One of the side effects of the arrival of Lumia Denim and Lumia Camera 5 to the likes of the Lumia Icon, 930, 1520 and 830 was that a bizarre auto-rotation issue crept in for many users. I've included a video below to show the problem - up to five seconds to switch between portrait and landscape. It wasn't a complete showstopper, but was frustrating on a day to day basis. However, it turns out that this is an artefact of upgrading from Lumia Cyan/Windows Phone 8.1 and that a careful backup/reset/restore cycle fixes the issue for good. If you too are affected, time for a spring clean?
By popular demand, another camera phone head to head using our comparator. With the launch of the Lumia 640 XL with '13MP' ZEISS camera, in a budget phablet frame, quite a few people seem to have been eyeing up the 640 XL as a cheap replacement for their older high end Lumia. The obvious comparison is the mid-tier 830, which also uses ZEISS optics and also eschews oversampling. And then I threw caution to the wind and chucked in the cheaper Lumia 640 as well. Read on for my verdict...
With the main review of the Lumia 640 out of the way, it's time to pitch it against one of its main competitors from the Android world, the Honor Holly, roughly the same price (depending on where you look), almost identical specifications, and yet still plenty of detail to differentiate the two handsets, not least the choice of OS.
After my last batch of camera phone imaging comparisons, there were a few requested in the comments and, with some nice weather in the UK spring, I wanted to tackle a few over the next few weeks. Starting with the classic Lumia 1020 (no compromises but a little old and slow) versus the Lumia 930 (fitted out with the latest Lumia Camera 5, blazingly fast, background processing and 'next gen' algorithms).
Mentioned in passing in all the Windows 10 Insiders fun at the weekend was that for many Windows Phones, the transition to '10' couldn't be achieved without an intermediate update, to Windows Phone 8.1 Update 2. Which is interesting for several reasons, not least because this wasn't scheduled to come to most handsets (outside the USA) at all. And because it provides a unique opportunity for anyone with a Lumia 930. Grab it with both hands.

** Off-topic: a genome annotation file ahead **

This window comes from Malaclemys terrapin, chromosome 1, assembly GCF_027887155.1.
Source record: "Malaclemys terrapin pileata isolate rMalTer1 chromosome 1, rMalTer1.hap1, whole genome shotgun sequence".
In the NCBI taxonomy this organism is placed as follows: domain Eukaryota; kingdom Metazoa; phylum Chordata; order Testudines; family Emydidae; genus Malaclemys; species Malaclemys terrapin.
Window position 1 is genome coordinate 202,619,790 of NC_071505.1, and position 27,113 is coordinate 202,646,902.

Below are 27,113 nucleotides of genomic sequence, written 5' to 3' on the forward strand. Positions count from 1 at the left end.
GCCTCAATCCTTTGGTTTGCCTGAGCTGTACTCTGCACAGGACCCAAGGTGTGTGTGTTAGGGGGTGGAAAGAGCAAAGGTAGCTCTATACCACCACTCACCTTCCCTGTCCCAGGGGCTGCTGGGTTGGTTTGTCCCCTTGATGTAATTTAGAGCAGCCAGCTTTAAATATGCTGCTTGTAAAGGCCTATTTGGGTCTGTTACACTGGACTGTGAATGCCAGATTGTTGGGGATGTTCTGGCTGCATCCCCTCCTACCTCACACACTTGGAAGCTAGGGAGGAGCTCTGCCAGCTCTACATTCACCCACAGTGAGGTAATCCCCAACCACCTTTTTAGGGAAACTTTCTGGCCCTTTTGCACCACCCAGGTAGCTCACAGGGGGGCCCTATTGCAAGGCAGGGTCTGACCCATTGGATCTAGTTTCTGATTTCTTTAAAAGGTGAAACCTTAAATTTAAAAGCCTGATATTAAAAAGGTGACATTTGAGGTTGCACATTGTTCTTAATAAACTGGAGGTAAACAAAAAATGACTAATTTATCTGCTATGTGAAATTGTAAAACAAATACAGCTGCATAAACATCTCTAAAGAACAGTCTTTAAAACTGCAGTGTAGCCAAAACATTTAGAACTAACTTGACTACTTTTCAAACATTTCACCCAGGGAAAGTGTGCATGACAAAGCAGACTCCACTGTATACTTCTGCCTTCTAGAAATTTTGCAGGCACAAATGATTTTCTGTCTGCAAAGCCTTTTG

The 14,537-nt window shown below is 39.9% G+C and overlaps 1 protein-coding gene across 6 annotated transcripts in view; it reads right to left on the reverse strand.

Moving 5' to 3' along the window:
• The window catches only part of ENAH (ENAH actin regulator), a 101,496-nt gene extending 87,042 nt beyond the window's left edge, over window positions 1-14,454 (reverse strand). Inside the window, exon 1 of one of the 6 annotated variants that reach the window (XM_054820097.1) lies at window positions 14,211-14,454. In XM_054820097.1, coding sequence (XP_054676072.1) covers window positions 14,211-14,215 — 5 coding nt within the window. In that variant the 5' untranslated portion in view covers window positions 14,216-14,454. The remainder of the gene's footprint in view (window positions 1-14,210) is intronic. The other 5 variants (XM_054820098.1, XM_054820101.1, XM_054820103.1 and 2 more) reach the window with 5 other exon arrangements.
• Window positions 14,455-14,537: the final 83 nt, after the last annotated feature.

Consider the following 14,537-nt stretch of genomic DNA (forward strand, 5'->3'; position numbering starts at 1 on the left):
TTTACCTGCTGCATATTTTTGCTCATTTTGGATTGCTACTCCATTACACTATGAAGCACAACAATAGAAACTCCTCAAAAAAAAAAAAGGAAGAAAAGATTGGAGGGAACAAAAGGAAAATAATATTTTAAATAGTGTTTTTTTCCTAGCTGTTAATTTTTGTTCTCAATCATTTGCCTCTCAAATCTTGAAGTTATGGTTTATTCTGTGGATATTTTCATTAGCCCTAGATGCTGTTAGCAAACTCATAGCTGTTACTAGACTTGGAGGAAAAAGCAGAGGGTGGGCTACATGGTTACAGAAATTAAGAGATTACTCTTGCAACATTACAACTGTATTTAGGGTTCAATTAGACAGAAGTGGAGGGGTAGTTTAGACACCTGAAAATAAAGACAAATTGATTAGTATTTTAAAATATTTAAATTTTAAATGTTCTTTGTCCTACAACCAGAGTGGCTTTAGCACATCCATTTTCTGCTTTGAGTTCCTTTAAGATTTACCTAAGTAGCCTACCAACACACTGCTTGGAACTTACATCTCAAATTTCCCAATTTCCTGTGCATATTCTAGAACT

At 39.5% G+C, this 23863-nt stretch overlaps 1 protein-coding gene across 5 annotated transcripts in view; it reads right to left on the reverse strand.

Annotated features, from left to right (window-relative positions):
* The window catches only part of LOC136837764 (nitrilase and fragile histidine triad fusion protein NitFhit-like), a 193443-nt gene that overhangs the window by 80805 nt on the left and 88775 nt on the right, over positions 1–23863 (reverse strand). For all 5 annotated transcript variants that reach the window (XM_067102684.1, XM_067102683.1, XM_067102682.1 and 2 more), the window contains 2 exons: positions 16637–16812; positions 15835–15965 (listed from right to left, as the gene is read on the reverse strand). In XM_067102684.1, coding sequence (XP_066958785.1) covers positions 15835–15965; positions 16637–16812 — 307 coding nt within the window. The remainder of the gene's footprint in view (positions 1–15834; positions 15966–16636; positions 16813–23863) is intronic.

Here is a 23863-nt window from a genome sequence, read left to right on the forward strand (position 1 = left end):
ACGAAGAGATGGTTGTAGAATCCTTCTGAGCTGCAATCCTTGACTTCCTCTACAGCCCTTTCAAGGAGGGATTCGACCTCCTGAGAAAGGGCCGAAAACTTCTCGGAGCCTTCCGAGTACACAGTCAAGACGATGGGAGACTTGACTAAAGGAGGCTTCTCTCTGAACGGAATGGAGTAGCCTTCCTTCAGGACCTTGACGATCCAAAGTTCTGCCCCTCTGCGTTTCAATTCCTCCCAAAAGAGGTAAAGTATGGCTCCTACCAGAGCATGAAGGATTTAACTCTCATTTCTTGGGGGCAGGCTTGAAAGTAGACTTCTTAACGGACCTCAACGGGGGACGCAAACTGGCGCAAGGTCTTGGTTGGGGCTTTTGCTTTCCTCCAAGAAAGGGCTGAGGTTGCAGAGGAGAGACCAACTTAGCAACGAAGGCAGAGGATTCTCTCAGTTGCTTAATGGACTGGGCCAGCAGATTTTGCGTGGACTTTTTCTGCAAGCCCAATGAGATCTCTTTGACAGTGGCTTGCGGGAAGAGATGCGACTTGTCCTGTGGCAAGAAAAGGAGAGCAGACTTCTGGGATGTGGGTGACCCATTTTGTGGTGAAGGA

Yes, yes, don't shout at your screens or blow a gasket, on the face of it this comparison is an almighty mismatch of ambitions and target market, but hold on. Both the Lumia 640 XL and iPhone 6 Plus have 5.5"-5.7" screens, both are the same height and weight, both have great cameras, super contrasty screens, great speakers, plenty of software (yes, yes, coming to that below) and both cost £700. No wait, that's just the iPhone. The Lumia costs just over a quarter of that, making the comparison rather eye opening.
The apparent duplication in having both Windows Phone 'Photos' and 'Lumia Storyteller' on most Lumias is a little confusing, but a little investigation reveals that the latter can on the whole be used as a replacement for the former, and with significant extra features and tie-ins. It doesn't make much difference for the everyday Lumia, but for the Lumia Camera 5-compatible smartphones, it's very worthwhile making the switch, opening up the full gamut of modern features.
With the One M9 in for review, from the Android world (here's my main general 930 vs M9 comparison), the very latest iteration of HTC's famous design but with, for once, a traditional high megapixel camera, an obvious test was to pitch the device against the similarly specced Lumia 930/1520 camera unit. Now that HTC has moved from its disappointing 'ultrapixel' units to something more competitive, does it leapfrog the 930/1520 by virtue of being newer, or is the old Nokia unit still more capable? Let's find out.
It's fair to say that the Lumia 930 is already looking long in the tooth - yet it remains the 5"-screened flagship in the Windows Phone world. Go pester Microsoft about there not being anything newer! In the meantime, the arrival of the HTC One M9 for review (and with a guess that a Windows 10 version of the latter might just turn up in the Autumn) gave us the chance to put the two smartphones head to head in traditional fashion.
Group tests of Twitter clients on any platform are always a little transient on any platform because of Twitter's own (crazy) client token limits, meaning that any third party application that gets really popular effectively gets shut down when it gets to 100,000 users. Such was the fate of several applications on Windows Phone, with Mehdoh and Rowi bowing out for this and other reasons. Begging the question at the end of March 2015, with a very serviceable first party client for the platform, of whether it's worth going third party at all any more and if so, which application to choose? This is my much updated look at Twitter clients, now with six apps in the mix.